This Is Why You Might Be Responsible For Paying Your Parents’ Medical Debts

If you’re like most Americans, handling the vast array of health care expenses is a major financial challenge. As those costs rise, so does anxiety.

A February 2024 KFF Health Tracking poll found that 74% of respondents were worried about how they would pay for unexpected medical bills and health care services for themselves and their families.

It’s one thing to cover your own and your children’s bills, but in some cases you may be paying for those of your parents.

Here’s when your parents’ care costs may be passed on to you, and how to prepare for those expenses even if you are not legally liable.

States With Filial Responsibility Laws

Filial responsibility laws were enacted to ensure that adult children will financially support their parents who can’t provide for themselves.

If your state has these statutes, technically it’s possible that you would be required to pay for some of your parents’ essential care needs when they are unable to do so.

The states that currently have filial responsibility statutes are:

— Alaska

— Arkansas

— California

— Connecticut

— Delaware

— Georgia

— Indiana

— Kentucky

— Louisiana

— Massachusetts

— Mississippi

— Nevada

— New Hampshire

— New Jersey

— North Carolina

— Ohio

— Oregon

— Pennsylvania

— Rhode Island

— South Dakota

— Tennessee

— Utah

— Vermont

— Virginia

— West Virginia

Each state has its own variation of the filial responsibility law. For example, California Family Code section 4400 reads, “Except as otherwise provided by law, an adult child shall, to the extent of the adult child’s ability, support a parent who is in need and unable to self-maintain by work.”

And in Nevada, per NRS 428.070, filial liability is mandated if there is a written agreement to pay for care, the child has control over and access to the parent’s assets or income and the child has sufficient financial ability to support the parent.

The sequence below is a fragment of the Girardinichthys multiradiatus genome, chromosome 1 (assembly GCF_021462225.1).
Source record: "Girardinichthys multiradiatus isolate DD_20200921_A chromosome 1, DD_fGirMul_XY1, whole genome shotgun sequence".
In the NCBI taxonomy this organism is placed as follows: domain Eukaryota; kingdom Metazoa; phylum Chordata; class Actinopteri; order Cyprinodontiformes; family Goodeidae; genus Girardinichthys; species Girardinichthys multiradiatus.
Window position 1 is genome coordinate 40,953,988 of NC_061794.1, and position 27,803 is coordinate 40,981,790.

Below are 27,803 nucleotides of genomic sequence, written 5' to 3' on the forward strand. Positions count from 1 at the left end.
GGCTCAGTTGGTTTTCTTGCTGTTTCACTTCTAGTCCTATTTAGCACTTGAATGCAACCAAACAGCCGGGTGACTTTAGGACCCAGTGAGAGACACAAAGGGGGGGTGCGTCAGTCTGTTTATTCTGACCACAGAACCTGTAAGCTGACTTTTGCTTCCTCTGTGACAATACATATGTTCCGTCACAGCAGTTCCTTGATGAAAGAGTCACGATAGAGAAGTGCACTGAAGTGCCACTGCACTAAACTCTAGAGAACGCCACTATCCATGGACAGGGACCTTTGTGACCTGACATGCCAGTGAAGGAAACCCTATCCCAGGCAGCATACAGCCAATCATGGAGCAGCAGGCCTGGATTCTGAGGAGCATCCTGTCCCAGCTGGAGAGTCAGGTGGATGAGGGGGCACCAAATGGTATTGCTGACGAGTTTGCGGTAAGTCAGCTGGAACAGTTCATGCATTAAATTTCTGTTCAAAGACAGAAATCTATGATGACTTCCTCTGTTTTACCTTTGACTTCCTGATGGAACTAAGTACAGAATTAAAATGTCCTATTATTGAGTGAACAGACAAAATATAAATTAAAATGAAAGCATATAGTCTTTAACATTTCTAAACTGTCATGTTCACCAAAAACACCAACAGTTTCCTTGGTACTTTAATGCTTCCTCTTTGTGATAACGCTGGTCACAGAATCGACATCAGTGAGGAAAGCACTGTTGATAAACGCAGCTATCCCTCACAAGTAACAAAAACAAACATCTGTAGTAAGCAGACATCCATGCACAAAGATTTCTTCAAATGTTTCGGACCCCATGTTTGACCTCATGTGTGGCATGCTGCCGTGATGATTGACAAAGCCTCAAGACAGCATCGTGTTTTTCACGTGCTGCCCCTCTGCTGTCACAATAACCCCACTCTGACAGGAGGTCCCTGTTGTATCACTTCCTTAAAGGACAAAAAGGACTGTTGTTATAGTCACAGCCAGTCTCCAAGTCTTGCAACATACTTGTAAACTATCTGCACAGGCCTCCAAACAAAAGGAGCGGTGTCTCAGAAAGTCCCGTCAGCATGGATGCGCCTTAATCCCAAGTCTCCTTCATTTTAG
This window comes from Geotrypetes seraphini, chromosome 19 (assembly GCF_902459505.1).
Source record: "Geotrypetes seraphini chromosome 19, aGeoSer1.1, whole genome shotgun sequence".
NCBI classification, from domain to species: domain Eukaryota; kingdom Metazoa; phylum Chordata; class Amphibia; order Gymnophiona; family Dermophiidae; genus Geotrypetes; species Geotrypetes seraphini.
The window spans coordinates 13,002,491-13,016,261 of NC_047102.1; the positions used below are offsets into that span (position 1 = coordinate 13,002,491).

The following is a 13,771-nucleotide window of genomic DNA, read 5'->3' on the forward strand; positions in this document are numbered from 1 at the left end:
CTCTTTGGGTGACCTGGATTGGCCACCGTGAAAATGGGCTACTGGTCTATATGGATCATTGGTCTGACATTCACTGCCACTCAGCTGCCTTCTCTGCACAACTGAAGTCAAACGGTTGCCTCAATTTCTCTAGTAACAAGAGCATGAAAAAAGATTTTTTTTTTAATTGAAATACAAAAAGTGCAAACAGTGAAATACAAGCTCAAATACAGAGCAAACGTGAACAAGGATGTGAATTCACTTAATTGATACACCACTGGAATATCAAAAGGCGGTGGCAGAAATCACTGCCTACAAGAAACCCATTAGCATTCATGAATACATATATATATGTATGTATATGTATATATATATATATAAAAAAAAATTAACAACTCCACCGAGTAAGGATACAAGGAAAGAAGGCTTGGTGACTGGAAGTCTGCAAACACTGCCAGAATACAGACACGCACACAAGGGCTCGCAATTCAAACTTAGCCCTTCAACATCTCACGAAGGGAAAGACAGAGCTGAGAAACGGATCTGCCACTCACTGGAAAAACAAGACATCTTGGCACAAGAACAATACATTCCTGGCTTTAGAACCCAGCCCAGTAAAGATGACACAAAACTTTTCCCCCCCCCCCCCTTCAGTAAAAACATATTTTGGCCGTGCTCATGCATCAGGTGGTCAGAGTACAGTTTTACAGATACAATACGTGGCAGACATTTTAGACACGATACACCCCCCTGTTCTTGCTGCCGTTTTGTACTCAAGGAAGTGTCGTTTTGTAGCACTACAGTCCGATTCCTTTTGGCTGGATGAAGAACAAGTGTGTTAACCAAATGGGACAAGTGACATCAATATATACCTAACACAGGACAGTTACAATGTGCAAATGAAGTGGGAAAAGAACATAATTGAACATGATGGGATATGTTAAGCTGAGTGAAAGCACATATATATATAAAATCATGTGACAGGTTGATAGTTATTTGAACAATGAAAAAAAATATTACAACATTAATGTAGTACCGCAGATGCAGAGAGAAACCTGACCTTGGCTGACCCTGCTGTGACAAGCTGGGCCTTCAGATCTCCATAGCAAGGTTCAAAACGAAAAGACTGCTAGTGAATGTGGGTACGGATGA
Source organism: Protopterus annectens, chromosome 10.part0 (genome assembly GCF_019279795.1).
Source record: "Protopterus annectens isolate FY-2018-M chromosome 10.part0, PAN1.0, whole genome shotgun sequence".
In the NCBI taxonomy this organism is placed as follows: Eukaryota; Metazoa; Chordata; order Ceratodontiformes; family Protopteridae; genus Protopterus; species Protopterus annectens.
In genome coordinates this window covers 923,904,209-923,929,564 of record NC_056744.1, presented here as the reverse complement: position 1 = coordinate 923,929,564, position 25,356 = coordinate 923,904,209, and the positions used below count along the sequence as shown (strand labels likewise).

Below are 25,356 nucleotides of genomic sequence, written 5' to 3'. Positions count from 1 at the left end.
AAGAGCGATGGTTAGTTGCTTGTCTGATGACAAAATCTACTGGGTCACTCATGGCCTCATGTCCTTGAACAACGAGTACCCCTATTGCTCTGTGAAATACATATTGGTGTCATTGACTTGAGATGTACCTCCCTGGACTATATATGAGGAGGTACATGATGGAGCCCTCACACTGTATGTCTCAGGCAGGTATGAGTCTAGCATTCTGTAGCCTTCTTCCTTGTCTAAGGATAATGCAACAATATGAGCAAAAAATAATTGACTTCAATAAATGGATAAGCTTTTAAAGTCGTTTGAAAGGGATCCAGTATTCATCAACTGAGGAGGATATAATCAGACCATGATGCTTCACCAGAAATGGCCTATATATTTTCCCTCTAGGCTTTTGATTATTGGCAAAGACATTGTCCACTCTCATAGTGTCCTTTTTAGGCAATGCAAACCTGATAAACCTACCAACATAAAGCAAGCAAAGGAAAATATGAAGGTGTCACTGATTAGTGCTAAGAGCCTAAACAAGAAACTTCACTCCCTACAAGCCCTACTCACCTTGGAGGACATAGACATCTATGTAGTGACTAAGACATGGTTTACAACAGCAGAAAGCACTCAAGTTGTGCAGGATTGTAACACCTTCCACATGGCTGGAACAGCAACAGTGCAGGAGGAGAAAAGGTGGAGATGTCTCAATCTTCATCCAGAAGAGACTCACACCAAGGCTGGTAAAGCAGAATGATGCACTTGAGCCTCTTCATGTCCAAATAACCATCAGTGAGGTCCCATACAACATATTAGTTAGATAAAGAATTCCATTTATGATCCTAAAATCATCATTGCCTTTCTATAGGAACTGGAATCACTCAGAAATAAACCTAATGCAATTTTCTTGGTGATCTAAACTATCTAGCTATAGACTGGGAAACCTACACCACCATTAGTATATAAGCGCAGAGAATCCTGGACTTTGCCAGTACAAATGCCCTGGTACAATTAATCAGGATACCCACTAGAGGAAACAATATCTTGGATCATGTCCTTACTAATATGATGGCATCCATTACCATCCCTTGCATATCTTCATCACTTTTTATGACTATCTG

[Read: What to Do When Your Medical Bills Are Out of Control]

When You Might Be Responsible for Your Parents’ Bill

Even if the state has filial laws, they wouldn’t go into effect unless there are certain triggers. As outlined in Loyola Consumer Law Review, Losing Loved Ones and Your Livelihood: Re-Evaluating Filial Responsibility Laws, the parent must first be considered indigent. That means their income is so limited that it’s not adequate to provide for their personal maintenance and care.

There are other considerations in filial responsibility law, too.

If your parents received nursing home care and don’t have enough to pay the bill, you might be required to cover it when they receive care in a state that has a filial responsibility law and they didn’t qualify for Medicaid at the time.

The unpaid caregiver or facility would also have to sue you for the amount owed and you, as the adult child, would have to have the means to satisfy the amount due.

Filial Responsibility Law Enforcement Is Rare

Before you worry about forced payment, Sidney Curry, financial expert and co-founder of BC Holdings of Tennessee, LLC, says filial responsibility statutes sound alarming but are nothing to lose sleep over.

“I’ve never seen the law applied and I’ve been doing this for 23 years,” Curry says. “Only one state that I know of has a record of it being enforced and that’s Pennsylvania.”

In fact, Pennsylvania House of Representatives member Kristine C. Howard recently introduced the Stop Bankrupting Pennsylvanians Over Family Medical Bills Act. The proposed bill aims to prevent obliging “a person’s children, spouse, and parents to protect, care for, and support impoverished family members, thus holding family members financially responsible for medical expenses.”

“Also, most states have other laws that counter filial responsibility laws,” Curry says. “So, they may be on the books, but they aren’t enforced.”